It was far too late to do anything about it.
She thought quickly and, soon afterwards, I received a phone call.
"Er . . . look . . . ," she said, "I know that your birthday's still a long way off . . . :
"Yes," I agreed, puzzled.
"I was wondering," said Angela, and it all came out . . . the mistake . . .the two tickets . . .
"It's a ballet," she concluded, "quite short . . . but I think you'd enjoy it . . . I'd love to take you as a sort of birthday present in advance . . .?"
I assured her that, never having been to Covent Garden before, I could think of nothing more enjoyable.

A week later we took the bus to The Strand and wandered happily through the side-streets up to the theatre.
Oh, what an incredible building! Do you know it? It felt a privilege just to be able to wander around inside . . . admiring, marvelling . . . regardless of any performance on offer. We had half-an-hour in hand, and, with considerable pride, Angla took me on an extensive tour.
Finally, a little later than we intended, we reached our seats in the auditorium. The lights were dimming, and the overture was about to start. As we settled down, I gave a quick glance at the programme. It was only then that Angela's spasmodic IT skills became fully apparent!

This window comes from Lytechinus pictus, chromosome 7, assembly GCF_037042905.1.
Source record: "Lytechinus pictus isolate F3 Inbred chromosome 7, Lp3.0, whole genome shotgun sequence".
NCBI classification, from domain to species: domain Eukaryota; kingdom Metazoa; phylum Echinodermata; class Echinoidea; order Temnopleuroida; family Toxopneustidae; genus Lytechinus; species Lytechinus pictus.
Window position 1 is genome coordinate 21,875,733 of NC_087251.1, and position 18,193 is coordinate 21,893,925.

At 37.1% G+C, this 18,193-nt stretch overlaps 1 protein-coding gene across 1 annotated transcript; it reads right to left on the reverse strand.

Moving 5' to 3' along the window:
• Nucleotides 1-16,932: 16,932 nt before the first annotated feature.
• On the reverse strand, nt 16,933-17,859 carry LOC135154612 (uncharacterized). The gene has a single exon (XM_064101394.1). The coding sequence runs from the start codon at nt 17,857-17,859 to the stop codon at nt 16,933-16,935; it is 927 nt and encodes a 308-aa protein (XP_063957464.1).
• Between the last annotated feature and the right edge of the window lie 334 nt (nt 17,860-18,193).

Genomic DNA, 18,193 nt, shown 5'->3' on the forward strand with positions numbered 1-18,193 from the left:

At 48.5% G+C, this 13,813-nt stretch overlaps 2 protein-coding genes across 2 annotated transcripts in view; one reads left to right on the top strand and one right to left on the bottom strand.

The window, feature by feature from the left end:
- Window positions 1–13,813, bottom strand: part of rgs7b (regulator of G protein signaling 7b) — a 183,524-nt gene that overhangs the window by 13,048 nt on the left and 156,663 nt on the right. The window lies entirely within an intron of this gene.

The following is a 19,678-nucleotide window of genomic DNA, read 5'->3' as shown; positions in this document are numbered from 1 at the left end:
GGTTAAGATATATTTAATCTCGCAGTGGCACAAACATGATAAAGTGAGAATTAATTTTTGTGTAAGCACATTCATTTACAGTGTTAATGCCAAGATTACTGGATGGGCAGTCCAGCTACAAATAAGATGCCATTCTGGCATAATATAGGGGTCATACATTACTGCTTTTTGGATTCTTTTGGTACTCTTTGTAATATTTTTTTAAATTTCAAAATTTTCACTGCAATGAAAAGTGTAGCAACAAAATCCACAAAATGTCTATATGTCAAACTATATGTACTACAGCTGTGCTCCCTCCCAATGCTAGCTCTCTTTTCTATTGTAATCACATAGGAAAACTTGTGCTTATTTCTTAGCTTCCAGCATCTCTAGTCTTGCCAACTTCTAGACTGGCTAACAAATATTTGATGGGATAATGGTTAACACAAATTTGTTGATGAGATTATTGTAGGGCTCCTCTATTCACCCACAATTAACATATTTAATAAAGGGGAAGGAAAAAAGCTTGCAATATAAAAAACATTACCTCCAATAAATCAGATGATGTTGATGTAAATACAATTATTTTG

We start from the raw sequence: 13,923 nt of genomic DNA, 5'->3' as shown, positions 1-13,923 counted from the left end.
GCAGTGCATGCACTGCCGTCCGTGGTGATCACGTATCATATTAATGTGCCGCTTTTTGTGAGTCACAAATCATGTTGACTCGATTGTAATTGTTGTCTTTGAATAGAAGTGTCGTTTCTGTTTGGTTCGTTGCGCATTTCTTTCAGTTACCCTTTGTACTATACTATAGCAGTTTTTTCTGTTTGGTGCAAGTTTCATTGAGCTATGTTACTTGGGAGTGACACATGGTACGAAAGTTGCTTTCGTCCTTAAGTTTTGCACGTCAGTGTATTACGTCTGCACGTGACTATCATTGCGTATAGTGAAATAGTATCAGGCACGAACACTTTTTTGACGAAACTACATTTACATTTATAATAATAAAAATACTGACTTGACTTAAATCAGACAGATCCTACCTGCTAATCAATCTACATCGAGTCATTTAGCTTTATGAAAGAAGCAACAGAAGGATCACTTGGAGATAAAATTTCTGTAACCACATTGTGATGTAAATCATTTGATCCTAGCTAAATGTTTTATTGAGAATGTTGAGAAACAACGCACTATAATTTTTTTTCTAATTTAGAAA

We weren't about to enjoy a short ballet . . . the pleasure that lay ahead was three hours of Verdi's dramatic opera, 'Un ballo in maschera'!
Angela looked at the programme in bewilderment, "But it was supposed to be the ballet . . . ?" she whispered, "Is this all right for you . . . ?"
The curtains pulled back on the opening scene.
"Wonderful!" I whispered back.
And it was!

I need hardly say that the singing was superb . . . the sets visually stunning . . . the direction highly imaginative. It was wonderful. . . of course it was wonderful . . . it was Covent Garden at its very best.

And a highlight of this totally unexpected, advance birthday treat?
I couldn't share it with the other opera-goers, but I can share it with you.
At the first interval, just after the house lights had gone up, a moment when the sense of heightened excitement was palpable and the packed audience sat back to reflect on all they had heard . . . I took a photo . . .

. . . see for yourself . . . orbs clearly enjoy the atmosphere at Covent Garden!